Taking Care of the Most Vulnerable

When you have a chance, please take a moment to read this tender New York Times story, “Fighting to Honor a Father’s Last Wish: To Die at Home,” by reporter Nina Bernstein, about a man named Joseph Andrey and his desire to end his days with dignity in his own home. The article, as well as the accompanying “Care at Life’s End” graphic, demonstrates how cost-effective and more humane it is to Age in Home than moving from institution to institution during the most fragile of years.

One of the benefits of new digital technologies is how it can empower people to do many things that were not previously be possible. In particular, they can allow for a greater level of personalization in care assessment, management and delivery.  But while patient engagement, connectivity and electronic health records have become current buzzwords, we must remember that the dignity of the patient should always be paramount. For all of the buzzwords, none will have as much impact on bending the health care cost curve or improving care if technology is not accessible to help the costliest, neediest, most vulnerable users in the system.

A systemic cost impact requires an ability to access and generate communications, interactions and responses for the most vulnerable and underserved populations.   A systemic solution is critical to any genuine success in reducing overall US health care costs and enhancing lives through better care quality. It is essential, on an organizational level, for plans, payers and agencies that are exposed to the risks of their costs under capitated rate programs, and versions thereof, such as value-based payments, bundled payments and shared risk programs, to reach the costliest and neediest patients in our system.

We need to focus on the means to generate useful information from homes that are otherwise unconnected and badly underserved, which in turn will enable rapid, timely interventions to minimize problems, optimize treatment cost effectiveness and better manage overall care. That accessibility will be a meaningful new strength to the extent that it can be accessed by all, including people such as Mr. Andrey and their families and caregivers.

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Developmental Disability Care Managers Now Using eCaring

We are excited to share news from Wisconsin about a promising application of our award-winning eCaring technology.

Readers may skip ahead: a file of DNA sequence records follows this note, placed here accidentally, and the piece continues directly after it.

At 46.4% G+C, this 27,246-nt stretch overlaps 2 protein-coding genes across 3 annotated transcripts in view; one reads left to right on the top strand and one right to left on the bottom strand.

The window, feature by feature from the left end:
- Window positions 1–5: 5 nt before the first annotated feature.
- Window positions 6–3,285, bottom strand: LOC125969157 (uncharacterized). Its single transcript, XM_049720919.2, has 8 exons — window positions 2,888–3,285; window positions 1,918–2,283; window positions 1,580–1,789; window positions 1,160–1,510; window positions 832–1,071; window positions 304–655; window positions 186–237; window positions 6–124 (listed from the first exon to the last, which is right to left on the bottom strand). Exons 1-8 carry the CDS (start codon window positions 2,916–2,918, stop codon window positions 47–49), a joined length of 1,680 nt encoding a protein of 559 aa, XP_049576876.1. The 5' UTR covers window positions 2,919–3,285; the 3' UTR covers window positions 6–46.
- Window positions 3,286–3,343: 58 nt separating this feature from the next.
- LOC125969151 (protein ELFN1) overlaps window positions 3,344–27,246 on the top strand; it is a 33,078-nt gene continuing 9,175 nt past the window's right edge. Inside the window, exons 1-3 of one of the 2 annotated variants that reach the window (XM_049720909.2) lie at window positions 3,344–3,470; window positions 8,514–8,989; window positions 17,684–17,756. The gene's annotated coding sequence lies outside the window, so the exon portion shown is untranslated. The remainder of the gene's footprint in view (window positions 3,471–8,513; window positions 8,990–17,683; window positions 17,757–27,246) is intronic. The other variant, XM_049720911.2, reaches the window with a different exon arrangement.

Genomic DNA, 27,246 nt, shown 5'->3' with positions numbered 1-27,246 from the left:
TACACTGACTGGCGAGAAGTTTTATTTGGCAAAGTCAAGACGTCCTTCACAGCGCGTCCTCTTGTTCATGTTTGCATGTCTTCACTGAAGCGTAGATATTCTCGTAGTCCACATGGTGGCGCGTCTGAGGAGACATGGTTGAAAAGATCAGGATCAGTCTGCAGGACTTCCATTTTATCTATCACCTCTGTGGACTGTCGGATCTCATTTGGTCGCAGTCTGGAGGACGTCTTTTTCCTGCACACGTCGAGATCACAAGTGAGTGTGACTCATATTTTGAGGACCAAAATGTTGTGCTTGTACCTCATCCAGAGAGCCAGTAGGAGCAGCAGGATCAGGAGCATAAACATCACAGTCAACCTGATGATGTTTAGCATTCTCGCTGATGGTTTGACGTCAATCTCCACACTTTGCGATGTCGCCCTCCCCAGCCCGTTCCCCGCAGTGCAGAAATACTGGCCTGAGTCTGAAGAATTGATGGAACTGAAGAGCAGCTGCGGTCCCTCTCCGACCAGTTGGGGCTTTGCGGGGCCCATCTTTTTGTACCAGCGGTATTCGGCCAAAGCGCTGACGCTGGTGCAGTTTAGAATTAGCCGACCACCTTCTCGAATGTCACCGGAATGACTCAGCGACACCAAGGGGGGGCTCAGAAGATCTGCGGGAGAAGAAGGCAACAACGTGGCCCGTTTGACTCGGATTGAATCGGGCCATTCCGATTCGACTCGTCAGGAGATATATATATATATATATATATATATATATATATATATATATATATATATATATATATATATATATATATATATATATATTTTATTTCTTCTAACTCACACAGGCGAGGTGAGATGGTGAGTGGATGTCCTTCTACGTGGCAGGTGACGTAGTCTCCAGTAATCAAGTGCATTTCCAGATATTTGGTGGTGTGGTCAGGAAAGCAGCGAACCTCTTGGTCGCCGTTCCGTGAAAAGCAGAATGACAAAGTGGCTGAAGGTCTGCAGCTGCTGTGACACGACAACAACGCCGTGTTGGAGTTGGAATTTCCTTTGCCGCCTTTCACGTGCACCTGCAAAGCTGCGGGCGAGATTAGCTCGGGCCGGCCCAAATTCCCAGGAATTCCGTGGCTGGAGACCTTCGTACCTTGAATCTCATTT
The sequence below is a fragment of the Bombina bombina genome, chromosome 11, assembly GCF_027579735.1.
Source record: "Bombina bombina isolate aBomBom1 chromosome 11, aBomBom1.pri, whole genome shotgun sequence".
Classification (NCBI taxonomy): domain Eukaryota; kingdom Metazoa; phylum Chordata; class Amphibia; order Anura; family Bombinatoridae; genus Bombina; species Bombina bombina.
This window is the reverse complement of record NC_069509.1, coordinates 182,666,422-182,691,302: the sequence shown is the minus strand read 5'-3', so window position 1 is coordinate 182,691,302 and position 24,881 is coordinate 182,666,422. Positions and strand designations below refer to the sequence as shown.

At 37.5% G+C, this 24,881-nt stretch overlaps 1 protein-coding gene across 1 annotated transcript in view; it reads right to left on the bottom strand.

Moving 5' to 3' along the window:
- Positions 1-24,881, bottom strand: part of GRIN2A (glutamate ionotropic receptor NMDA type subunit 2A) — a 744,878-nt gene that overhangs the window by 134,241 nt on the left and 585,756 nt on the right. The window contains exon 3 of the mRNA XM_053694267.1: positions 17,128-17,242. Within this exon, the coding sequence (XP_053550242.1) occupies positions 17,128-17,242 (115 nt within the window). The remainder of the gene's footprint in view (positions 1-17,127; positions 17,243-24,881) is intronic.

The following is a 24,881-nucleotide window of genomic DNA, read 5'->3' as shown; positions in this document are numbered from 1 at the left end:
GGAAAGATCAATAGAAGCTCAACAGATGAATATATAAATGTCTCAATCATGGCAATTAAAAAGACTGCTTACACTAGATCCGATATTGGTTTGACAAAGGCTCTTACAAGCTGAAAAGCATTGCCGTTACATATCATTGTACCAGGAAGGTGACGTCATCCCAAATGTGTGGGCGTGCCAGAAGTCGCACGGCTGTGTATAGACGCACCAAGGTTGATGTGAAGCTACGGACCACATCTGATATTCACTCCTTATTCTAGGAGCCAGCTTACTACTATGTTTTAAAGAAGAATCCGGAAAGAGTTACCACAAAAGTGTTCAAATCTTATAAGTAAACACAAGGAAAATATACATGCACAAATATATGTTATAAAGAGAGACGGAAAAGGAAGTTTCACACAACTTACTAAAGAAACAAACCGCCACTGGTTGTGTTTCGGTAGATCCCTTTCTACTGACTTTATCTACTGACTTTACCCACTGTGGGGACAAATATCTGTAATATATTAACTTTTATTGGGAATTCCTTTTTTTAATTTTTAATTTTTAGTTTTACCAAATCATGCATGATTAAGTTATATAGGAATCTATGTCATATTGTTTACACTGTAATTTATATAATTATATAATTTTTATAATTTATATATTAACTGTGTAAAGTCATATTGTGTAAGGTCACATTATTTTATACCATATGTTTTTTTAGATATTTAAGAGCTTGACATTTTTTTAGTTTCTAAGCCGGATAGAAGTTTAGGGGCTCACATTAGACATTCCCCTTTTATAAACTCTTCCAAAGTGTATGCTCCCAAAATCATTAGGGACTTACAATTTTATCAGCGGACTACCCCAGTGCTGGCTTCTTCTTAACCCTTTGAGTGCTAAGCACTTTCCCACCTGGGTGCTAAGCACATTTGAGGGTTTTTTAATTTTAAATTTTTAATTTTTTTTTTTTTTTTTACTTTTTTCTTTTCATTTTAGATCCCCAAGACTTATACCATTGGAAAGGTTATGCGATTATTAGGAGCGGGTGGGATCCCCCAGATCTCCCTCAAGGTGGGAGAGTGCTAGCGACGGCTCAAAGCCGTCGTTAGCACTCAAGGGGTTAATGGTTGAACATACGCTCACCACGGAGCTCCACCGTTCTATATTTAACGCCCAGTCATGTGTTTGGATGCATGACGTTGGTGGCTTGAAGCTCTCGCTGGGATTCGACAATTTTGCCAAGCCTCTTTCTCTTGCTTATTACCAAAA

Have A Heart, a non-profit 501c3 that helps  children and adults with physical and developmental disabilies, is the first facility of its type in the country to use our eCaring system.  eCaring now enables staff and family members to track whether individuals got their medicine, had eaten food, slept OK, and had been turned in their beds.

We look forward to a long future with our friends in River Falls!


 eCaring’s Real-Time Care Management System Selected By Have A Heart to Support Individuals with Physical and  Developmental Disabilities

eCaring’s real-time alerts and actionable analytics to support Have A Heart individuals with physical and developmental disabilities, reduce costs, improve quality of care and provide greater peace of mind

  River Falls, WisconsinAugust 27, 2014 – eCaring, a leading health care quality company, announced today that its Web-based health care management and monitoring system is now being used by Have A Heart, Inc.,  a leading Wisconsin-based provider of services to physical and developmentally disabled children and adults.  eCaring is supporting Have A Heart’s primary goal of maintaining the best possible independence for individuals under their care.

eCaring’s transforming technology turns the Have A Heart residence into a powerful real-time source of actionable health care information.  eCaring empowers Have A Heart caregivers to generate extensive amounts of clinical, behavioral and medication adherence data for each resident, which the system filters into alerts for the Have A Heart team.  With eCaring, Have A Heart is able to respond immediately if a patient misses their medications, or if a wheelchair or bed bound patient has not been turned or positioned appropriately, preventing potentially serious complications.  Have A Heart management and family members receive real-time alerts and can monitor care on a 24/7 basis.